Some writers work for money. Some work for the sake of the art. But if there’s one thing just about all writers expect in return for their work, it’s credit. Unfortunately, this basic acknowledgement of a person’s contribution to the world isn’t always accorded to women.
The French writer Colette’s first husband, after encouraging her to pursue writing, went ahead and took credit for her work. At one point, when she refused to write more stories for him, he locked her in a room with nothing but a typewriter. Although Colette eventually divorced him and got back credit (after his death) for her popular Claudine series, her husband owned the copyright and she never saw a dime from the books, the stage adaptation, or the extensive Claudine-themed merchandise.
“Anonymous,” a published author, recounts how at a meeting in Hollywood with actors and a showrunner (all male), her story was casually taken, altered just enough, and used for their own benefit without consideration or credit to her. They profited while she got nothing for her work. She is now forced to write as Anonymous because her ex-husband, also a writer, has been violent and is a threat.
Zelda Fitzgerald, wife of F. Scott Fitzgerald (The Great Gatsby), has a reputation as a free-spirited (some would say wild) flapper who ended up “crazy.” As it happens, she was also a promising writer whose celebrated husband stole entire passages of her work, letters, and diaries to use in his own novels (he also helped himself to his friends’ words and experiences, and accused Zelda of writing about their marriage in her book before he could do the same in his). He may have spread rumours that she was mentally unfit and likely intentionally pushed her to a nervous breakdown. Today Zelda’s writing is hardly known, while F. Scott’s is required reading.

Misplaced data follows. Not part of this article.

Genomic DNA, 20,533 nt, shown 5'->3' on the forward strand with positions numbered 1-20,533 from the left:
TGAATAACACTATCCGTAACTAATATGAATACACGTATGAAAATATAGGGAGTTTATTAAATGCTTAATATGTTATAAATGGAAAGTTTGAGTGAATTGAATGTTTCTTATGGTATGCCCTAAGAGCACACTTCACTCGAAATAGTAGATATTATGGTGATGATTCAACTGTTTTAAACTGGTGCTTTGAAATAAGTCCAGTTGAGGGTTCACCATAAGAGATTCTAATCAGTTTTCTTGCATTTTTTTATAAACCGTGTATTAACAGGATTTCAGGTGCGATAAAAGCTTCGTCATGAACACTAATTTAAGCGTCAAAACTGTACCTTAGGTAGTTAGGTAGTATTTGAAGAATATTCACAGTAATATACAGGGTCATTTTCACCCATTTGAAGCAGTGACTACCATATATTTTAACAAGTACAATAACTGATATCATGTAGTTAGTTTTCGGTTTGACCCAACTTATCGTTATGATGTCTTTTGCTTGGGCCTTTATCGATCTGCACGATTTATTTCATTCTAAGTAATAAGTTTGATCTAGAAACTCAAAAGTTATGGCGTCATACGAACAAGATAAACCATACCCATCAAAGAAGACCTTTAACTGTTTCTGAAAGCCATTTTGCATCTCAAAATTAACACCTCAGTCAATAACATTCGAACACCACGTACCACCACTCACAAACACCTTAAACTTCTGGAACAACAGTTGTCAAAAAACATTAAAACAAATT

Sadly, these are only three examples of women not getting the credit they’re due. Throughout history women’s work– writing, as well as every other kind– has been diminished, ignored, sometimes destroyed. Men take credit for it without hesitation, as famously happened with scientist Rosalind Franklin. The women who create get buried and forgotten. On this International Women’s Day, take a moment to think of all the women throughout the centuries who have had their legacies taken by men who felt entitled to their credit.
As with so many of my posts, this one is inspired by an article I read. In this case, the article shares advice on writing from famous writers. I don’t know about anyone else, but what I find most valuable about advice from other writers isn’t necessarily the advice itself (although it’s often helpful) but the chance to bond over writing, and to affirm that I’m doing something right. Whether you enjoy the advice, the bonding, or the affirmations, here are some of the best tips from other writers, as well as a couple of my own…
Get a Cat (Muriel Spark via her character Mrs. Hawkins, from A Far Cry From Kensington)